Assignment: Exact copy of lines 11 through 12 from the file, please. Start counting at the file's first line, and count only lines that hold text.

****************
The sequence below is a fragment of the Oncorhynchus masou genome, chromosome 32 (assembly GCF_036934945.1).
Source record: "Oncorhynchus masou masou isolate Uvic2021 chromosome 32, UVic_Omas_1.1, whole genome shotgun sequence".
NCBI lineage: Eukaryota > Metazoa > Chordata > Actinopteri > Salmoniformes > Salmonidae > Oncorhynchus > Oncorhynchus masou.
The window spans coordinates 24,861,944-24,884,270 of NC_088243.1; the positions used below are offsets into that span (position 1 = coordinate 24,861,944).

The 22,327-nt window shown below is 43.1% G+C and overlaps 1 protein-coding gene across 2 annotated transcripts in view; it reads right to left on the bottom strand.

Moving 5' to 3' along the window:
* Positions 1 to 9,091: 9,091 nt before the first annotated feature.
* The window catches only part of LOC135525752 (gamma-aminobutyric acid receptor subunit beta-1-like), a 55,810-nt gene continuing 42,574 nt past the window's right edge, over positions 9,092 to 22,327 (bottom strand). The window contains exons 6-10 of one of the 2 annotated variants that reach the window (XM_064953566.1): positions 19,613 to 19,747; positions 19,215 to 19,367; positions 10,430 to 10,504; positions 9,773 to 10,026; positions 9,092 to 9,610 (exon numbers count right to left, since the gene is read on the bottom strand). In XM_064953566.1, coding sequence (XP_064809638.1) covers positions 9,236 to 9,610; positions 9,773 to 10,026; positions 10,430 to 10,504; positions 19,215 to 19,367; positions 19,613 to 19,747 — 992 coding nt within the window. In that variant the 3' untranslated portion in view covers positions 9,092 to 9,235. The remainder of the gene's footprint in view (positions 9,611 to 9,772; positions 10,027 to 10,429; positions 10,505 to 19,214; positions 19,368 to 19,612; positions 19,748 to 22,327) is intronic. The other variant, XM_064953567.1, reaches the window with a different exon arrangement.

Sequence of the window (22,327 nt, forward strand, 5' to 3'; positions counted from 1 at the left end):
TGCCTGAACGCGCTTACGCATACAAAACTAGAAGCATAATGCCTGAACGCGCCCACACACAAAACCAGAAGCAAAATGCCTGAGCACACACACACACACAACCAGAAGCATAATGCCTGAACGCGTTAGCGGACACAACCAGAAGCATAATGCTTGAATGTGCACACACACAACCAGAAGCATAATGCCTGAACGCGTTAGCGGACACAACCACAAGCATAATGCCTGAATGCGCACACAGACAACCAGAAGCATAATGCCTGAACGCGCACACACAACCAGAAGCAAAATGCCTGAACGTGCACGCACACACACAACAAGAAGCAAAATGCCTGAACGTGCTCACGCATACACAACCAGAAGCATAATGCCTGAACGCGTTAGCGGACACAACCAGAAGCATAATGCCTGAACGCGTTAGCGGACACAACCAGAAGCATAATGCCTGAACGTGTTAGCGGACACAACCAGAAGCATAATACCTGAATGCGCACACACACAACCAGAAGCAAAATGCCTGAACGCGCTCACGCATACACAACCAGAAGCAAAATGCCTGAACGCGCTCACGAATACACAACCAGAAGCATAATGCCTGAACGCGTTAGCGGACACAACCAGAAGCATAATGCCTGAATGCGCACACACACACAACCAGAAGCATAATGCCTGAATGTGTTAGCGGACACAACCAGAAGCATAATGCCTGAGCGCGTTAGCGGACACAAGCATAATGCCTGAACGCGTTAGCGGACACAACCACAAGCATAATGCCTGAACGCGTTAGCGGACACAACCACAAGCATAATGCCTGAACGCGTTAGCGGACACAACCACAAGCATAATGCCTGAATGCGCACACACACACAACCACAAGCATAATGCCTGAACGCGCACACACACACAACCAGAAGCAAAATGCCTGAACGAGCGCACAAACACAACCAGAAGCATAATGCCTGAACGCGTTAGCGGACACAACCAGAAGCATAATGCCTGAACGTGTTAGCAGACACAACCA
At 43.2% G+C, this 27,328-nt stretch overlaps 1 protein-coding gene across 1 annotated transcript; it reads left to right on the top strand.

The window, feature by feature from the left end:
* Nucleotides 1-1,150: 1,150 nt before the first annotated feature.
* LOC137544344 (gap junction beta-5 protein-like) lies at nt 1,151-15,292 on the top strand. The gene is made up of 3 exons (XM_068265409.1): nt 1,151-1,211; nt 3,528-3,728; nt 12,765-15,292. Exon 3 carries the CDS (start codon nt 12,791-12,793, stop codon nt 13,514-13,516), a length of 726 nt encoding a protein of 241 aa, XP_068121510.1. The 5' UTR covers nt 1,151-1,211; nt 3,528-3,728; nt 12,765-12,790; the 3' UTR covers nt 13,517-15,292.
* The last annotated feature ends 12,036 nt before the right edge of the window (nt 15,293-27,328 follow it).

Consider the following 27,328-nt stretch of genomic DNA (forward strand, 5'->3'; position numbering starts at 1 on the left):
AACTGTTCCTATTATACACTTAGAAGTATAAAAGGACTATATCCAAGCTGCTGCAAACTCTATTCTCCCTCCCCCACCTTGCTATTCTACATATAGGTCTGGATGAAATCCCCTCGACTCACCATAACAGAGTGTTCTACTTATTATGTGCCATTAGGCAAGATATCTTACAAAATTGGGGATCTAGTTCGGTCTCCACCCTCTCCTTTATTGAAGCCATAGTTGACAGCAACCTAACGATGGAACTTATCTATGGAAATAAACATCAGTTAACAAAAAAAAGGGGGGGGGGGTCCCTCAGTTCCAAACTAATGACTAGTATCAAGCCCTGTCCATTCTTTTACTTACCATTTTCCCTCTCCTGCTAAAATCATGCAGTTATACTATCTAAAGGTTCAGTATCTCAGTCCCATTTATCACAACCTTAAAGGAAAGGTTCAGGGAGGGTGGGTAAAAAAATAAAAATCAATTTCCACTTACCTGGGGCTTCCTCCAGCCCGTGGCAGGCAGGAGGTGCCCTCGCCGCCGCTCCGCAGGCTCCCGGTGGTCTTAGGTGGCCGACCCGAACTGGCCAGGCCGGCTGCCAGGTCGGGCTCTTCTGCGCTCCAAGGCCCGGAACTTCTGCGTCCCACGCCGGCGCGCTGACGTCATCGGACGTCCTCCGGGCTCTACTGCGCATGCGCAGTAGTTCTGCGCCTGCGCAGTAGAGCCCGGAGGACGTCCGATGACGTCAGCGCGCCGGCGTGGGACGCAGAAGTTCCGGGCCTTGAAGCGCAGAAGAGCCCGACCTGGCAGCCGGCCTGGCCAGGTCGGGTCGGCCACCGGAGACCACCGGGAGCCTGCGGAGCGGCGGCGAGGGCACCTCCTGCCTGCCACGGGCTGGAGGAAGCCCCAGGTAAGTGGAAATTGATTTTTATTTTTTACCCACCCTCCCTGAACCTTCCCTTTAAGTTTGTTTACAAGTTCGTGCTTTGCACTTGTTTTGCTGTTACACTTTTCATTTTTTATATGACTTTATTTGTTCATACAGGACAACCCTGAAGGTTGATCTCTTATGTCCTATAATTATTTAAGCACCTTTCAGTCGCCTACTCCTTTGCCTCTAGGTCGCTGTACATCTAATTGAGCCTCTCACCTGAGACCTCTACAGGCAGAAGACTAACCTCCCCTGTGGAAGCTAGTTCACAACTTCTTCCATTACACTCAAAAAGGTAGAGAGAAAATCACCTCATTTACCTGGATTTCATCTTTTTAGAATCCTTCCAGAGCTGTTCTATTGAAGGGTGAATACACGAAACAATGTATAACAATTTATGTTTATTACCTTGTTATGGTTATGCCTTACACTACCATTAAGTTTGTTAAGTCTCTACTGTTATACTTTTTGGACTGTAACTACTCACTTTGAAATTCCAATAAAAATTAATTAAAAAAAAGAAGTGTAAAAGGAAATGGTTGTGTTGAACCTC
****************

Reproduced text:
At 43.2% G+C, this 27,328-nt stretch overlaps 1 protein-coding gene across 1 annotated transcript; it reads left to right on the top strand.

The window, feature by feature from the left end: